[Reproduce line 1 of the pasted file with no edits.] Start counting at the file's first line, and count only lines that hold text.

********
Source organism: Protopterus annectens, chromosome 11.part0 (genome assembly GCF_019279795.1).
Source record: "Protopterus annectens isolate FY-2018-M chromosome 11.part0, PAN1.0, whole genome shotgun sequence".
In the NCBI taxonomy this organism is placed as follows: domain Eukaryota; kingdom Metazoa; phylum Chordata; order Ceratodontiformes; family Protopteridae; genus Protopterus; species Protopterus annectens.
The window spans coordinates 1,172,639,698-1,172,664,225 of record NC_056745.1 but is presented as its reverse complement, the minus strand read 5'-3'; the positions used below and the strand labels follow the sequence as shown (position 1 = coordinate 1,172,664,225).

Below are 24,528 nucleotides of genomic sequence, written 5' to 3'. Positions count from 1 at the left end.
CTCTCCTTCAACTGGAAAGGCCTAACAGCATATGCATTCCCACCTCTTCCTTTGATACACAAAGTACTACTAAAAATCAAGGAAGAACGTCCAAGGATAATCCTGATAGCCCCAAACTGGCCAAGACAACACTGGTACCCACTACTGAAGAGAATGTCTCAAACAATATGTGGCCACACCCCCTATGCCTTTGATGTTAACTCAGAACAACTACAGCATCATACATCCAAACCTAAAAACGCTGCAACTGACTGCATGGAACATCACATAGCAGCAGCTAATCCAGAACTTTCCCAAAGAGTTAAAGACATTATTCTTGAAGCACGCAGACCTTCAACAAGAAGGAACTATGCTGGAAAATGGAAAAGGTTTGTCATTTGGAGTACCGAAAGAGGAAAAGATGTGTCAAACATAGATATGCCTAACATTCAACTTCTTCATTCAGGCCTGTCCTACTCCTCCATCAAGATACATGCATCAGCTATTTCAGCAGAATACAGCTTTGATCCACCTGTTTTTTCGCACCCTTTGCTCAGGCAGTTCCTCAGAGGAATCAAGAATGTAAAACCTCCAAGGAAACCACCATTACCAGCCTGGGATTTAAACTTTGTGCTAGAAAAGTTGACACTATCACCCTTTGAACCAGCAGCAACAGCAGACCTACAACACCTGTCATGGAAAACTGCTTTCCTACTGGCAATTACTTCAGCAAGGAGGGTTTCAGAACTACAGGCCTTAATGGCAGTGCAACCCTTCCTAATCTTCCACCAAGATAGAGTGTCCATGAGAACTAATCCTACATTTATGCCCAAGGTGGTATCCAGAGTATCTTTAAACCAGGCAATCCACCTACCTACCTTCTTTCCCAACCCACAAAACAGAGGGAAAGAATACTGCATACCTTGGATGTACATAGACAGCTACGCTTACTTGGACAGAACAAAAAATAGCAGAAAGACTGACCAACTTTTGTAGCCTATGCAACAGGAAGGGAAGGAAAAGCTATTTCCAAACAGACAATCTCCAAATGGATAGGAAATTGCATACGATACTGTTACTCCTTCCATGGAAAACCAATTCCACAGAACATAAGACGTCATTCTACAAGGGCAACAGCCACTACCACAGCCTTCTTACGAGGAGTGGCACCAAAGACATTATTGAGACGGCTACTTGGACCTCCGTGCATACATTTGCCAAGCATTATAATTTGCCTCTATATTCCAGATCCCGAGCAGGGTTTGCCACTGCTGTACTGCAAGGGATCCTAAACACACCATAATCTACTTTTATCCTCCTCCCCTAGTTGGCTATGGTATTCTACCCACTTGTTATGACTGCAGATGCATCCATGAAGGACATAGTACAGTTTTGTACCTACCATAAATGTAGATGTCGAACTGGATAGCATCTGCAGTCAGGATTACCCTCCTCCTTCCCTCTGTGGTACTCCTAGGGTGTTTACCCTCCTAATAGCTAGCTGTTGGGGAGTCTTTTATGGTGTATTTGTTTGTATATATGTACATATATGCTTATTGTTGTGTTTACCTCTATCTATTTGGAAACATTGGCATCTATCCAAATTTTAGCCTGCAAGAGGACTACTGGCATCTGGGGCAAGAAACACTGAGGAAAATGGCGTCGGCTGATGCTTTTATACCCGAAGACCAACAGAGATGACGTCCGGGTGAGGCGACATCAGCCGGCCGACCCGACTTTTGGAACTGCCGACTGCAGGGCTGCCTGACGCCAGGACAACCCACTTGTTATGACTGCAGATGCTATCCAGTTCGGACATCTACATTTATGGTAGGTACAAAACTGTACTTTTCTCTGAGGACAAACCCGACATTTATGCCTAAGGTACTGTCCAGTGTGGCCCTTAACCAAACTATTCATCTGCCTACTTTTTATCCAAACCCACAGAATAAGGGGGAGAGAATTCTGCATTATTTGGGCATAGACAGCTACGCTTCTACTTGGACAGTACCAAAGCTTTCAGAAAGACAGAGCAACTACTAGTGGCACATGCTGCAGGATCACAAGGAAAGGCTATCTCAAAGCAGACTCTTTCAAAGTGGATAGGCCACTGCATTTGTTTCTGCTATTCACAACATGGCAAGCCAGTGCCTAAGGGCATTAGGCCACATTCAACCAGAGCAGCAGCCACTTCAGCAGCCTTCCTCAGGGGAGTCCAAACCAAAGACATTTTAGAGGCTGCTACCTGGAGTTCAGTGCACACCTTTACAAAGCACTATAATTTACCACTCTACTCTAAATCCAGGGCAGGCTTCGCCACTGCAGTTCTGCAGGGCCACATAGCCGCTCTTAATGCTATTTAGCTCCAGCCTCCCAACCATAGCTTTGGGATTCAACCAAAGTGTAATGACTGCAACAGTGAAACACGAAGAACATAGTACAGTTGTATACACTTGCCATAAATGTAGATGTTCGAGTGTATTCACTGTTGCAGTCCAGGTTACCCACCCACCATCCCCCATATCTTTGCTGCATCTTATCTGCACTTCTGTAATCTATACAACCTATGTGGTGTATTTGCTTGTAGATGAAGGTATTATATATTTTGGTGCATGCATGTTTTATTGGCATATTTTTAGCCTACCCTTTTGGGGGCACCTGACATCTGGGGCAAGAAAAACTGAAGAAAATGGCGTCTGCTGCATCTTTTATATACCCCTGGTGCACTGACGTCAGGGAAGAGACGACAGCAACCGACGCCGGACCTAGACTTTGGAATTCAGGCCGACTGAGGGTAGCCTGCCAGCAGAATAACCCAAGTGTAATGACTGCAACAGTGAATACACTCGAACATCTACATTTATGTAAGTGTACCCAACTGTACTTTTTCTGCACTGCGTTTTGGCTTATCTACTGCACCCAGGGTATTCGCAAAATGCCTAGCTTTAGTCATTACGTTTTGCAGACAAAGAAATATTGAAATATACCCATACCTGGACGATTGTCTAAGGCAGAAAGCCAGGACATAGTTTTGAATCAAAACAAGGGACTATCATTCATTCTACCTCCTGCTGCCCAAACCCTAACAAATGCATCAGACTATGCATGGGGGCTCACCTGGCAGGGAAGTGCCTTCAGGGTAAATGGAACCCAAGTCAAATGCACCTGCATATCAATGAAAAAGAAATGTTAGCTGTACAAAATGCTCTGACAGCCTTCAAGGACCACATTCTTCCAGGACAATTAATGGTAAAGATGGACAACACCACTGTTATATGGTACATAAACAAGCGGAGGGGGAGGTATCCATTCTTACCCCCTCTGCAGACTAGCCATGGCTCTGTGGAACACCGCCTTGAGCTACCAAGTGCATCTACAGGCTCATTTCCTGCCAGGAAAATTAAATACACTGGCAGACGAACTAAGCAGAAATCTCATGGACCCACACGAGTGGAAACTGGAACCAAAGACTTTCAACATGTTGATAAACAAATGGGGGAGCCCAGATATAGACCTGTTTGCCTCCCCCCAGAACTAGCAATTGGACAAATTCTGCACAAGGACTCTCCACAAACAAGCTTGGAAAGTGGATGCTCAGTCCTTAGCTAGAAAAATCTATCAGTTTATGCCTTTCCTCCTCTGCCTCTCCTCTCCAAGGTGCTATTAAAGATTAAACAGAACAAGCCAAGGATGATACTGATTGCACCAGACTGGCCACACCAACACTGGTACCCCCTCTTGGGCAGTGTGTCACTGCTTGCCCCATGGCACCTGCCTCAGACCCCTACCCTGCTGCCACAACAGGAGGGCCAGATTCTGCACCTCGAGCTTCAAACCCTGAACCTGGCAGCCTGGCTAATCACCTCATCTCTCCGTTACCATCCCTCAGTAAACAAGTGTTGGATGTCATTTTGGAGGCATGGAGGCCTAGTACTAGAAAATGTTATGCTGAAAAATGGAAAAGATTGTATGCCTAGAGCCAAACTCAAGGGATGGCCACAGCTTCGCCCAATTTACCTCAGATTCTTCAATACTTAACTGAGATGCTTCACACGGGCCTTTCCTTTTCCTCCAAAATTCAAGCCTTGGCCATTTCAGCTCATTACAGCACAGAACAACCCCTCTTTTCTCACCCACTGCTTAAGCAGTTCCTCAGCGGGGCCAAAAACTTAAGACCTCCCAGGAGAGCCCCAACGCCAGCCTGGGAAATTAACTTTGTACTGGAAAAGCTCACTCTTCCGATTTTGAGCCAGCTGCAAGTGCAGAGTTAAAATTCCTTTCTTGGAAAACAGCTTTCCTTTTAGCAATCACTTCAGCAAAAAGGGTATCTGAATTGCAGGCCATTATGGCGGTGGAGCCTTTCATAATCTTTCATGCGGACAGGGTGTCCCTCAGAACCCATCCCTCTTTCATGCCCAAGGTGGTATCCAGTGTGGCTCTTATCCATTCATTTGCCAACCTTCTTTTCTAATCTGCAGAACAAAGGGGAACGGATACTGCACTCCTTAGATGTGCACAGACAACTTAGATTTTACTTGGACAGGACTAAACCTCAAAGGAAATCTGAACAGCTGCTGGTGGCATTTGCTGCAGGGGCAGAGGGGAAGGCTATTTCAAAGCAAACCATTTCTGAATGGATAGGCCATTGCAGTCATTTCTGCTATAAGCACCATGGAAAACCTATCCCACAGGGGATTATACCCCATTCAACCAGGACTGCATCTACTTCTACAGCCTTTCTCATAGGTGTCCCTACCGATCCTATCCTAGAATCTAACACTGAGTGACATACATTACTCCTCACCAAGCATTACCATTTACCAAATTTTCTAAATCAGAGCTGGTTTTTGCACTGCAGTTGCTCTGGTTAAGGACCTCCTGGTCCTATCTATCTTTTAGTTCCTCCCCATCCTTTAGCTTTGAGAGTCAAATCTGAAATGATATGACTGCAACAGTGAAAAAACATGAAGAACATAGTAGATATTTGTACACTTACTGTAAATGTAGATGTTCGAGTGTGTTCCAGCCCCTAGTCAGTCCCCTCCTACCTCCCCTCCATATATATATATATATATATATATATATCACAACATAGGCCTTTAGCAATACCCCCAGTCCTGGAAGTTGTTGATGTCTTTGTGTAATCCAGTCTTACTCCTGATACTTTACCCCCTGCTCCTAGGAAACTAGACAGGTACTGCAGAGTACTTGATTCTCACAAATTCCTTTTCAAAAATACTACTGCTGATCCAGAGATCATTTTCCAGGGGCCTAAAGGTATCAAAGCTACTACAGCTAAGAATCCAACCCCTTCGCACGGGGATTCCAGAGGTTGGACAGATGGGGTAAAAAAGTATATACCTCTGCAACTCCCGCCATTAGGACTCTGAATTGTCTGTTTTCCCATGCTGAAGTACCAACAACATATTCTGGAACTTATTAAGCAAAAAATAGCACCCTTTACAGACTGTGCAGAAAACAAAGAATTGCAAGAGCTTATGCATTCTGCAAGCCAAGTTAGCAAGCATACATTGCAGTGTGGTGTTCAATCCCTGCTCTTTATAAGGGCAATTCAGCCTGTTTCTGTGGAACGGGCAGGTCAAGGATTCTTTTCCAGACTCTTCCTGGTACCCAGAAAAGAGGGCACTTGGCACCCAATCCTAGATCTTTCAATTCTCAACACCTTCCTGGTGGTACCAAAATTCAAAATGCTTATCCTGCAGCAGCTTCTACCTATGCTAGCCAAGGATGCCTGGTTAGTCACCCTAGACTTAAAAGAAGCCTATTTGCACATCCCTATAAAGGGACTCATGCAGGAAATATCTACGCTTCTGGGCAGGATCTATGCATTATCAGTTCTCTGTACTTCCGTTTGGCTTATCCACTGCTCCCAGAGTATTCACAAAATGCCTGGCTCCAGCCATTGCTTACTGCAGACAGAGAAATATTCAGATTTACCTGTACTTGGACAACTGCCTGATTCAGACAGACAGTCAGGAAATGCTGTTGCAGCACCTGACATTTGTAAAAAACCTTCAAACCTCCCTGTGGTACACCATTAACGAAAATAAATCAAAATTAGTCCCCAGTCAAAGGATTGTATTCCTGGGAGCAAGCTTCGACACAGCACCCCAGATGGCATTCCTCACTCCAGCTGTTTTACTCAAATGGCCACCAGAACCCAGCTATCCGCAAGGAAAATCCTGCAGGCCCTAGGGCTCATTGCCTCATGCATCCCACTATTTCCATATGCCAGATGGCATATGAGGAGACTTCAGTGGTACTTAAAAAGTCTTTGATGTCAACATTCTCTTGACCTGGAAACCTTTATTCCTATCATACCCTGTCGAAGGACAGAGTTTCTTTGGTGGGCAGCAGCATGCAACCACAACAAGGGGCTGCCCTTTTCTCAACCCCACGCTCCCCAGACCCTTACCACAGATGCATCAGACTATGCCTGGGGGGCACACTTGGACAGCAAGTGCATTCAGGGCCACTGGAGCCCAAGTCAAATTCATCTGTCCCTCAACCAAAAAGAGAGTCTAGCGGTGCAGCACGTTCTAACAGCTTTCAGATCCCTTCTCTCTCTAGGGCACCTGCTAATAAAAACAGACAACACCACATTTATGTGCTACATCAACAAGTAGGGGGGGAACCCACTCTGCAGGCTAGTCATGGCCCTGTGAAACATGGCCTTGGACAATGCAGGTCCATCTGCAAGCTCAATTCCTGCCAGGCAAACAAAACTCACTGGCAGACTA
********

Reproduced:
Source organism: Protopterus annectens, chromosome 11.part0 (genome assembly GCF_019279795.1).